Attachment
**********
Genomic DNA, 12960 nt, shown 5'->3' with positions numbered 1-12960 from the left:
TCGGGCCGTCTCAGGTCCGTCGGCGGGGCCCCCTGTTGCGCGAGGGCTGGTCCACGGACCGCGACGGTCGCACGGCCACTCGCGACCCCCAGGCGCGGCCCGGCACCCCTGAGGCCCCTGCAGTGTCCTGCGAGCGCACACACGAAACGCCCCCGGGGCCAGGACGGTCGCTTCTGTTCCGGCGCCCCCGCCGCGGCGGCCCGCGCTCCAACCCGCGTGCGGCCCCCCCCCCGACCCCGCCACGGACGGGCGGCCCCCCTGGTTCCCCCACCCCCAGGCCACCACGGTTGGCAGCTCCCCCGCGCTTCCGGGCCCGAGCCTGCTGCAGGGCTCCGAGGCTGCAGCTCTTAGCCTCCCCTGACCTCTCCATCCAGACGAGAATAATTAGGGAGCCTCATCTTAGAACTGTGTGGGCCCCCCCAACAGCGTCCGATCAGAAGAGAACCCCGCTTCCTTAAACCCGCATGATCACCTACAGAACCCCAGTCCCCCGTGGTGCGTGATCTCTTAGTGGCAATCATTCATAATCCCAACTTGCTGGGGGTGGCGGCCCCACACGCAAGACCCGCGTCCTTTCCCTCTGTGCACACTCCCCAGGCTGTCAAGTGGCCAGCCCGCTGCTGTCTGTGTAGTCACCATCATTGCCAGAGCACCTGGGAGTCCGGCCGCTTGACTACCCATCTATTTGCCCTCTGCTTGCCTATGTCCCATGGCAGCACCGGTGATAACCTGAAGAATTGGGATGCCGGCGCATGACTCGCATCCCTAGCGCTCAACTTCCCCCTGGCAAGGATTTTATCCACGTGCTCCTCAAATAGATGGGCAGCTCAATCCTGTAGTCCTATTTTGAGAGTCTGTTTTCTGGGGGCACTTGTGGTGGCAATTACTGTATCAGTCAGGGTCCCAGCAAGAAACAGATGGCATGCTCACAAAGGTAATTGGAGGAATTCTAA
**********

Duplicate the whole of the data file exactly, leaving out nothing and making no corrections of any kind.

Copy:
Genomic DNA, 12960 nt, shown 5'->3' with positions numbered 1-12960 from the left:
TCGGGCCGTCTCAGGTCCGTCGGCGGGGCCCCCTGTTGCGCGAGGGCTGGTCCACGGACCGCGACGGTCGCACGGCCACTCGCGACCCCCAGGCGCGGCCCGGCACCCCTGAGGCCCCTGCAGTGTCCTGCGAGCGCACACACGAAACGCCCCCGGGGCCAGGACGGTCGCTTCTGTTCCGGCGCCCCCGCCGCGGCGGCCCGCGCTCCAACCCGCGTGCGGCCCCCCCCCCGACCCCGCCACGGACGGGCGGCCCCCCTGGTTCCCCCACCCCCAGGCCACCACGGTTGGCAGCTCCCCCGCGCTTCCGGGCCCGAGCCTGCTGCAGGGCTCCGAGGCTGCAGCTCTTAGCCTCCCCTGACCTCTCCATCCAGACGAGAATAATTAGGGAGCCTCATCTTAGAACTGTGTGGGCCCCCCCAACAGCGTCCGATCAGAAGAGAACCCCGCTTCCTTAAACCCGCATGATCACCTACAGAACCCCAGTCCCCCGTGGTGCGTGATCTCTTAGTGGCAATCATTCATAATCCCAACTTGCTGGGGGTGGCGGCCCCACACGCAAGACCCGCGTCCTTTCCCTCTGTGCACACTCCCCAGGCTGTCAAGTGGCCAGCCCGCTGCTGTCTGTGTAGTCACCATCATTGCCAGAGCACCTGGGAGTCCGGCCGCTTGACTACCCATCTATTTGCCCTCTGCTTGCCTATGTCCCATGGCAGCACCGGTGATAACCTGAAGAATTGGGATGCCGGCGCATGACTCGCATCCCTAGCGCTCAACTTCCCCCTGGCAAGGATTTTATCCACGTGCTCCTCAAATAGATGGGCAGCTCAATCCTGTAGTCCTATTTTGAGAGTCTGTTTTCTGGGGGCACTTGTGGTGGCAATTACTGTATCAGTCAGGGTCCCAGCAAGAAACAGATGGCATGCTCACAAAGGTAATTGGAGGAATTCTAA